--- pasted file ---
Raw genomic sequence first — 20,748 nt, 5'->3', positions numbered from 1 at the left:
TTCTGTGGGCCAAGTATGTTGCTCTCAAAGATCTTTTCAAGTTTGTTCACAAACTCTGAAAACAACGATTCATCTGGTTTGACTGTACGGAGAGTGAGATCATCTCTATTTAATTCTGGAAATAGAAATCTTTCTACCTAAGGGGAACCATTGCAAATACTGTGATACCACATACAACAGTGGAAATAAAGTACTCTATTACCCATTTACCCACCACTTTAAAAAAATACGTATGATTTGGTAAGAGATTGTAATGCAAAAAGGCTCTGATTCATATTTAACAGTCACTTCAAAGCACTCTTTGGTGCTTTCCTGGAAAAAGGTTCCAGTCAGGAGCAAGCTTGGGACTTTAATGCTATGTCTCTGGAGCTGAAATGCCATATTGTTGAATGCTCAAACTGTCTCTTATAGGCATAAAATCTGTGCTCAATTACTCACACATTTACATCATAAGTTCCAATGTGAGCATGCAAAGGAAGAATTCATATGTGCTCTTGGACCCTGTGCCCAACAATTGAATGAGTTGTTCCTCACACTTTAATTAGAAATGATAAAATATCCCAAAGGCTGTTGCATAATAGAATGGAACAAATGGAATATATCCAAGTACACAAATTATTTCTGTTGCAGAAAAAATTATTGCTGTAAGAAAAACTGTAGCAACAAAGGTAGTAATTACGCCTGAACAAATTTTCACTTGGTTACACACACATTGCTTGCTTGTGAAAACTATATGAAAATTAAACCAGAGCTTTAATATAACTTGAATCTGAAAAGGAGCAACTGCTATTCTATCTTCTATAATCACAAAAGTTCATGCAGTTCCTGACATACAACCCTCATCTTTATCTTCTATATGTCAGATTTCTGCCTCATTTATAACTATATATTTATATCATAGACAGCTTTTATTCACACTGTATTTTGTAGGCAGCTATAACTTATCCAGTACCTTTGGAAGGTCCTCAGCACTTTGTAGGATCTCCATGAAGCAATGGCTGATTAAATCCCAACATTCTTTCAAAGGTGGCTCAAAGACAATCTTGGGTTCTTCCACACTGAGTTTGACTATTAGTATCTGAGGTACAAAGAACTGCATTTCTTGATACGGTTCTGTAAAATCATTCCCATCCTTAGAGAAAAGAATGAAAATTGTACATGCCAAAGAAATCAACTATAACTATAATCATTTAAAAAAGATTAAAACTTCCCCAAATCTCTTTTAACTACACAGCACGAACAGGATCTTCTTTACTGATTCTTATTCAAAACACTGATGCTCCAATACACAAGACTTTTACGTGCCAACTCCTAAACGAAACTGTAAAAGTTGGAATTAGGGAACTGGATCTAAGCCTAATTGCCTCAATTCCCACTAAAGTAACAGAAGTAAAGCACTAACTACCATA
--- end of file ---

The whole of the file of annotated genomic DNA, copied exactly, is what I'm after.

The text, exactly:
Raw genomic sequence first — 20,748 nt, 5'->3', positions numbered from 1 at the left:
TTCTGTGGGCCAAGTATGTTGCTCTCAAAGATCTTTTCAAGTTTGTTCACAAACTCTGAAAACAACGATTCATCTGGTTTGACTGTACGGAGAGTGAGATCATCTCTATTTAATTCTGGAAATAGAAATCTTTCTACCTAAGGGGAACCATTGCAAATACTGTGATACCACATACAACAGTGGAAATAAAGTACTCTATTACCCATTTACCCACCACTTTAAAAAAATACGTATGATTTGGTAAGAGATTGTAATGCAAAAAGGCTCTGATTCATATTTAACAGTCACTTCAAAGCACTCTTTGGTGCTTTCCTGGAAAAAGGTTCCAGTCAGGAGCAAGCTTGGGACTTTAATGCTATGTCTCTGGAGCTGAAATGCCATATTGTTGAATGCTCAAACTGTCTCTTATAGGCATAAAATCTGTGCTCAATTACTCACACATTTACATCATAAGTTCCAATGTGAGCATGCAAAGGAAGAATTCATATGTGCTCTTGGACCCTGTGCCCAACAATTGAATGAGTTGTTCCTCACACTTTAATTAGAAATGATAAAATATCCCAAAGGCTGTTGCATAATAGAATGGAACAAATGGAATATATCCAAGTACACAAATTATTTCTGTTGCAGAAAAAATTATTGCTGTAAGAAAAACTGTAGCAACAAAGGTAGTAATTACGCCTGAACAAATTTTCACTTGGTTACACACACATTGCTTGCTTGTGAAAACTATATGAAAATTAAACCAGAGCTTTAATATAACTTGAATCTGAAAAGGAGCAACTGCTATTCTATCTTCTATAATCACAAAAGTTCATGCAGTTCCTGACATACAACCCTCATCTTTATCTTCTATATGTCAGATTTCTGCCTCATTTATAACTATATATTTATATCATAGACAGCTTTTATTCACACTGTATTTTGTAGGCAGCTATAACTTATCCAGTACCTTTGGAAGGTCCTCAGCACTTTGTAGGATCTCCATGAAGCAATGGCTGATTAAATCCCAACATTCTTTCAAAGGTGGCTCAAAGACAATCTTGGGTTCTTCCACACTGAGTTTGACTATTAGTATCTGAGGTACAAAGAACTGCATTTCTTGATACGGTTCTGTAAAATCATTCCCATCCTTAGAGAAAAGAATGAAAATTGTACATGCCAAAGAAATCAACTATAACTATAATCATTTAAAAAAGATTAAAACTTCCCCAAATCTCTTTTAACTACACAGCACGAACAGGATCTTCTTTACTGATTCTTATTCAAAACACTGATGCTCCAATACACAAGACTTTTACGTGCCAACTCCTAAACGAAACTGTAAAAGTTGGAATTAGGGAACTGGATCTAAGCCTAATTGCCTCAATTCCCACTAAAGTAACAGAAGTAAAGCACTAACTACCATA